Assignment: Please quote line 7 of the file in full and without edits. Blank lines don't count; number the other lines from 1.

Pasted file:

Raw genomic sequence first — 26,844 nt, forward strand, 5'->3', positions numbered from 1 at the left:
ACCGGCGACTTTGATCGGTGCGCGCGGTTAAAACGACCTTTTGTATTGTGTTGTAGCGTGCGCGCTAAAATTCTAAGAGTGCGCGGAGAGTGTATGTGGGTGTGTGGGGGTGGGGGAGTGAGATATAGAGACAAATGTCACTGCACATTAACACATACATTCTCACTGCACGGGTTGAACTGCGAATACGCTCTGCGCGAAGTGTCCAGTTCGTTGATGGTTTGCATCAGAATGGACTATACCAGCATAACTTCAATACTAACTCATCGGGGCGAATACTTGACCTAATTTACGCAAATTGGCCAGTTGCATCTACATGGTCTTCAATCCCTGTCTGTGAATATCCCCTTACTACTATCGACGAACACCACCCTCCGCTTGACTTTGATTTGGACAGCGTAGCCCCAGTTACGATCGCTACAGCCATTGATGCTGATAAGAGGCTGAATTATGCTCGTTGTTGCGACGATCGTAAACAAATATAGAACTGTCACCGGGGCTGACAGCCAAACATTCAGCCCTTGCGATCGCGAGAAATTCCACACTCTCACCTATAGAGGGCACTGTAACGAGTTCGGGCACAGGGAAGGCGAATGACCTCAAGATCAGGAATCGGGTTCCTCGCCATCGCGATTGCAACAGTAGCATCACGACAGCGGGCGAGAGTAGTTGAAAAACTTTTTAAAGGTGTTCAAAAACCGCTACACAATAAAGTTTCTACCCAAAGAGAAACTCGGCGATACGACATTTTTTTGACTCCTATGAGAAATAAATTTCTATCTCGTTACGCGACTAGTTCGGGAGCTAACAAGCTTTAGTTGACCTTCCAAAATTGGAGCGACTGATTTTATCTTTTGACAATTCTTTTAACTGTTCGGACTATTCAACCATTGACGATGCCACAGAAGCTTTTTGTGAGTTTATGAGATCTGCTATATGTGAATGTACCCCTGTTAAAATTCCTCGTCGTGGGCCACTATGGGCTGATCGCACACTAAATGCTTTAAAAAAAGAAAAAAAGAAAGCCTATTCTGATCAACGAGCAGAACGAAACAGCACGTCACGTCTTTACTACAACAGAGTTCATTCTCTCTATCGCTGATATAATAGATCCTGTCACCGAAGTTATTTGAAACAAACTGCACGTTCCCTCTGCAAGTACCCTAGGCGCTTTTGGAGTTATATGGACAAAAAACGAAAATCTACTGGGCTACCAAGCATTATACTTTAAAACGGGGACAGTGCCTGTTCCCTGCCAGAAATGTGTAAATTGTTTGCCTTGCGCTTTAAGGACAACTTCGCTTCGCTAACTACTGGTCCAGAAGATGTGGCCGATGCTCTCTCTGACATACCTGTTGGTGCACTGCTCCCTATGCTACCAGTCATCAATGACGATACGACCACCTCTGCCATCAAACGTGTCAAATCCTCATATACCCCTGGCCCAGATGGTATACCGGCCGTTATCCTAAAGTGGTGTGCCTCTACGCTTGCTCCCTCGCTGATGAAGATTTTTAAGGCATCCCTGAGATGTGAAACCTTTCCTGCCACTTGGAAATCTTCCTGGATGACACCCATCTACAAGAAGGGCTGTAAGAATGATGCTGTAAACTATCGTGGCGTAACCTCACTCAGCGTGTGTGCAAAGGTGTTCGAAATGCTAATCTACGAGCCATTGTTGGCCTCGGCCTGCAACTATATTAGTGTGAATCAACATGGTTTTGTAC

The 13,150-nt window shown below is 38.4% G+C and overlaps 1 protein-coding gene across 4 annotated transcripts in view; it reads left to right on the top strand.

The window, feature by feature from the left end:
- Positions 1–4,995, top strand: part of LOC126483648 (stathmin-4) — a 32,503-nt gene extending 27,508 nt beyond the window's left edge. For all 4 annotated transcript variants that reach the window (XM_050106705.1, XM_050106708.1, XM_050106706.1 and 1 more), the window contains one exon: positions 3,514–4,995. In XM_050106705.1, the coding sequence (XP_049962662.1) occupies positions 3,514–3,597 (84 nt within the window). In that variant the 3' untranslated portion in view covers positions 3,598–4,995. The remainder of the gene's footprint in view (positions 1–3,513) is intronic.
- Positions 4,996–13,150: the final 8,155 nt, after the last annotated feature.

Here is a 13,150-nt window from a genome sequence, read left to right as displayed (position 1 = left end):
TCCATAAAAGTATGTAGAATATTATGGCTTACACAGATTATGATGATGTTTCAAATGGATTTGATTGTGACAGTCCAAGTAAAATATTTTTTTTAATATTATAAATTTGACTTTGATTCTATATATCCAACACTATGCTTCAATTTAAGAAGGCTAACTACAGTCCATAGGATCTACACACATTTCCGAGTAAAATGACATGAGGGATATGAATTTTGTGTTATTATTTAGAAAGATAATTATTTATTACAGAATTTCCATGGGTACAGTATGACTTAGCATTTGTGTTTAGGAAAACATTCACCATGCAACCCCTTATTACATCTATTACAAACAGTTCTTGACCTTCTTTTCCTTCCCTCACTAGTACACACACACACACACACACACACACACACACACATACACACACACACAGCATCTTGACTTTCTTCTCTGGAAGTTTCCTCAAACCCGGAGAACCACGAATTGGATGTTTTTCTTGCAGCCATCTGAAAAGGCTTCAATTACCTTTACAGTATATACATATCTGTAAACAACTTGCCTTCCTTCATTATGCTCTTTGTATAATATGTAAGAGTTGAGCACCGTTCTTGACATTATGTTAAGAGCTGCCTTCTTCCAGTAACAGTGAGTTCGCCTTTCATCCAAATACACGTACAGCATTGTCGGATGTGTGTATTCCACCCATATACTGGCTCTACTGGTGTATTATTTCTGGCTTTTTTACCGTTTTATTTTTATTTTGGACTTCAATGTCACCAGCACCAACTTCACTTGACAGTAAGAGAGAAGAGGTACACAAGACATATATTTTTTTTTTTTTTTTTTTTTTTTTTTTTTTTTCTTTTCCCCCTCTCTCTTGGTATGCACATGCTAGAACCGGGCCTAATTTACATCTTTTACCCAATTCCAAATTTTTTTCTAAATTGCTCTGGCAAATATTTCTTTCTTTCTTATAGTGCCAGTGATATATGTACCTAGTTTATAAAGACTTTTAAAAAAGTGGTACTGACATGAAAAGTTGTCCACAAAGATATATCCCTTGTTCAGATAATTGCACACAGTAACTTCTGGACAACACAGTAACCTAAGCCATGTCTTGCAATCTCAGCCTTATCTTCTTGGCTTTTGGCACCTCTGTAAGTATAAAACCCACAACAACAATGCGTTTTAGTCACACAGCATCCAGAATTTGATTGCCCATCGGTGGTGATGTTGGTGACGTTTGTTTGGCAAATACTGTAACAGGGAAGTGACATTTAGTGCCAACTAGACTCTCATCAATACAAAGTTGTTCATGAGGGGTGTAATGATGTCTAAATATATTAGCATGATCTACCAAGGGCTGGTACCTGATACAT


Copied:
Here is a 13,150-nt window from a genome sequence, read left to right as displayed (position 1 = left end):